The Special Election Statistics Scam

Special elections tend to have the lowest turnout. That's another way of saying that those who turn out tend to be highly motivated.

But it also means that the statistical scam that the Dems are pulling over the Arizona special election is nonsense.

 A Democrat lost Tuesday night, but House Democratic Leader Nancy Pelosi still said Wednesday that she’s “thrilled” with the results in Arizona’s special House election.

And there are a host of reasons for her to feel that way.

Democrat Hiral Tipirneni lost to Republican Debbie Lesko by just 6 percentage points and forced Republican outside groups to spend more than $1 million in a district carried by President Trump by 21 percentage points. In 2012 Republican presidential nominee Mitt Romney won the district by 25 percentage points.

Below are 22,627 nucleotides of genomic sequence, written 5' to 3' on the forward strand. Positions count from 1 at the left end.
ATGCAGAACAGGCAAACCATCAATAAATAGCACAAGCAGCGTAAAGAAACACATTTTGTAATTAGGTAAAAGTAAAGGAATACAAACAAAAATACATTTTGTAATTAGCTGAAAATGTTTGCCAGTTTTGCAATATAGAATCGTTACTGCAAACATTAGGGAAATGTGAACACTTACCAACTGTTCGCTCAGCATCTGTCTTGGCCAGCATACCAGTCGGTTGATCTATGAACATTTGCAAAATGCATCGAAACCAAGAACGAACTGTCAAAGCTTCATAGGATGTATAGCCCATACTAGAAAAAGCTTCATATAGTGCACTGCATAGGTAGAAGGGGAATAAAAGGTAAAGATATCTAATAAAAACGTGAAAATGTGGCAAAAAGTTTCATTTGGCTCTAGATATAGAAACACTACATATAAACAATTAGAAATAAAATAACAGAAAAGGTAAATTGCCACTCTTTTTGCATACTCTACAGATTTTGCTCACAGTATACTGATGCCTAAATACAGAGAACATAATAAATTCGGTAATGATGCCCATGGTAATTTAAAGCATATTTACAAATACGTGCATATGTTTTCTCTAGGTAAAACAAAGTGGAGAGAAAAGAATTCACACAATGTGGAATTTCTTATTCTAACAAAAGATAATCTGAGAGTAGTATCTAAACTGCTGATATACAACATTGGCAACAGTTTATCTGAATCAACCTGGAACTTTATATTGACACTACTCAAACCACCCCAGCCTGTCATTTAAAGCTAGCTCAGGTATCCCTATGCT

House Democratic Whip Steny Hoyer of Maryland called the loss “a victory.”

“We didn’t get the golden ring, but we pushed them in a district where they should have won by 20 points to winning by 75 percent less and they spent a lot of resources,” Hoyer told USA TODAY. 

As Hoyer knows quite well, there's no reason for turnout in a special election to match the numbers of a presidential election year. And that's why the media keeps citing presidential election years.

 AZ-8 was Giffords' old district. Then Trent Franks did really well in it. It's not the safe GOP district that the media and the Dems are making it out to be.

In 2016, the total turnout came to around 300,000 votes. In the special election, it was 173,000. That's pretty impressive turnout, but it's far short of election year numbers.